Polling StationImage copyright Peter Hamill
Image caption 2016 was an expensive year for Northern Ireland’s parties

Northern Ireland’s five main political parties each spent more than they earned in 2016.

Parties earning more than £250,000 are required to provide the Electoral Commission with audited accounts.

The biggest spender was Sinn Féin, with £1,184,000 of income and expenditure of £1,250,000.

The Democratic Unionists came second with £792,000 of income and expenditure of £858,000.

  • The UUP spent £581,000, compared to an income of £477,000
  • The SDLP spent £379,000 compared to an income of £319,000
  • Alliance spent £279,000 with an income of £265,000

Compared to the previous year, total income across the parties increased by about £384,000, and expenditure increased by more than £700,000.

2016 was a busy year for the parties, with an assembly election in May and the EU referendum in June – which may account for the fact they all went into the red, says BBC News NI political correspondent Gareth Gordon.

The expenditure appears to be hurting, he adds: Recent figures from the Electoral Commission showed that parties campaigning for the snap Assembly election in March spent less than half as much as they did on last year’s Assembly election.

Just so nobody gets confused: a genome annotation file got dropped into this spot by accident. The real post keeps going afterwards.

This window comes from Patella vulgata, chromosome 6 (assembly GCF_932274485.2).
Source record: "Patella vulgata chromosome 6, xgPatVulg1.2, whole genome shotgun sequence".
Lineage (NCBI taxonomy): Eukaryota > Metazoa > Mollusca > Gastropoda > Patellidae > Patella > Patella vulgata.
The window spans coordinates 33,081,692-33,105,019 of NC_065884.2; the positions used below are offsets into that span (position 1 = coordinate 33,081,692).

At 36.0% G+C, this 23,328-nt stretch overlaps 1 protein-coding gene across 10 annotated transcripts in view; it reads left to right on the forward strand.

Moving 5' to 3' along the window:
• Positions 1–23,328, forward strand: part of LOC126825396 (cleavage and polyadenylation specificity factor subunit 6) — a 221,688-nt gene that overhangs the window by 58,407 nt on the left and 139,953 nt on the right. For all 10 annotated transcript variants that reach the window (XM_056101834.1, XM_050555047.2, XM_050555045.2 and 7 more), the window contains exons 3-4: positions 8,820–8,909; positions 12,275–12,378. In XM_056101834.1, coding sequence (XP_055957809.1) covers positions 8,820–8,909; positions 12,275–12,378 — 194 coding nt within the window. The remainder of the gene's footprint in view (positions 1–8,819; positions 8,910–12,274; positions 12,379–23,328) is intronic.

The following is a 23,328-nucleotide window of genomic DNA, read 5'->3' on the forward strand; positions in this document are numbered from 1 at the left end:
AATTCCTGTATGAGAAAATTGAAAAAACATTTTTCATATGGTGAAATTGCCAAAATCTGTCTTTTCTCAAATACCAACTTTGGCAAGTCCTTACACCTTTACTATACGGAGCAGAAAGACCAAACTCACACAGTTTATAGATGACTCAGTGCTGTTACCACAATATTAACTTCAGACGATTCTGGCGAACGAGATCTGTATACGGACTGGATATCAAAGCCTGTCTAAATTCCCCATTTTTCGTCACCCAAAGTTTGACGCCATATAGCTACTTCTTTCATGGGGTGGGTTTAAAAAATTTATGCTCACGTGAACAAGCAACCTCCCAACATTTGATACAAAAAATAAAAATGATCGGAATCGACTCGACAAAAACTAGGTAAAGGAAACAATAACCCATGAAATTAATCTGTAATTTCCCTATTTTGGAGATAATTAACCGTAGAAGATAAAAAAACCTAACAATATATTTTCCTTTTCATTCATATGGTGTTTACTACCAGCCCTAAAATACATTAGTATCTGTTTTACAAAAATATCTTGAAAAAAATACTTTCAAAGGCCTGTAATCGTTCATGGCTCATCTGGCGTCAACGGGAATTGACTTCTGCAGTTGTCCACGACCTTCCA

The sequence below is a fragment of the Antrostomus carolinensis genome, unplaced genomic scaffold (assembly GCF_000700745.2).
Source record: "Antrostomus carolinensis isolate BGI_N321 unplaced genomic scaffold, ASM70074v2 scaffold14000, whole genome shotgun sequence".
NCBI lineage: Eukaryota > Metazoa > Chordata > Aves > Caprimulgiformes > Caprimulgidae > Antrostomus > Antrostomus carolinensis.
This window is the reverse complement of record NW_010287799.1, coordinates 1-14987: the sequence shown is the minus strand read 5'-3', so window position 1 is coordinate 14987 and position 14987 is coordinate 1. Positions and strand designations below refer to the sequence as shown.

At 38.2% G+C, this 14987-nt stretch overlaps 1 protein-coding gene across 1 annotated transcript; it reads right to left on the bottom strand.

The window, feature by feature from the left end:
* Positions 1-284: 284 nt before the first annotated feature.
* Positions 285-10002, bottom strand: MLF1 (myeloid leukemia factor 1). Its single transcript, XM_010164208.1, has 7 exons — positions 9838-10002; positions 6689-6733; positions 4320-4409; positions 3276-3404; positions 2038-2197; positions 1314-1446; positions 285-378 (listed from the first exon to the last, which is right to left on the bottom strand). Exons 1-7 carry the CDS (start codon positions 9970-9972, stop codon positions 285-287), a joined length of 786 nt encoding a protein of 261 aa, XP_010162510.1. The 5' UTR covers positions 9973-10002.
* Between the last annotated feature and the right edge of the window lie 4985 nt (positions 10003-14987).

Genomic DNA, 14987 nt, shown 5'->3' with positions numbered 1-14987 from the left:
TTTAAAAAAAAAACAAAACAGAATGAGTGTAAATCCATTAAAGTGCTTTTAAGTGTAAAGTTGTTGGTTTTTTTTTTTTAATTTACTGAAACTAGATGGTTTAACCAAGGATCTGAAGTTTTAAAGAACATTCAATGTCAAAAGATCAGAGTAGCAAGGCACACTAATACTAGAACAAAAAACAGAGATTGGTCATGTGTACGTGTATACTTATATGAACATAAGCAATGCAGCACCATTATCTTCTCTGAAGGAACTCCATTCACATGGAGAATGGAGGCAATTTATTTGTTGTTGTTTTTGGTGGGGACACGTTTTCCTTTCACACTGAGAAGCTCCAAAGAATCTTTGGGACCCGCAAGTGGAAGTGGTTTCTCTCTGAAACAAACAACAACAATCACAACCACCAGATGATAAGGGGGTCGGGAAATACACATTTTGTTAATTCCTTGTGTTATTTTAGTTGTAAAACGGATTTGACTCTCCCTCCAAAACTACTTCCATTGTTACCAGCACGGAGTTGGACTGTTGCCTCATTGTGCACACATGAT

Deadline broken

The deadline for parties to submit accounts was 7 July 2016, and the Alliance Party failed to deliver an auditor’s report of its accounts.

The commission said it would consider this failure “in line with its established enforcement policy”.

Ann Watt, head of the Electoral Commission in Northern Ireland, said: “The availability of these accounts is important for the transparency of political finance outside of election campaigns.

“People should be able to see how parties raise and spend money and be assured that their accounting is accurate and assessed by an independent auditor.”

In July, Northern Ireland Secretary James Brokenshire announced that, from 1 July, all donations to Northern Ireland parties would be published.

The Electoral Commission subsequently called for the release of information to be backdated to 1 January 2014.

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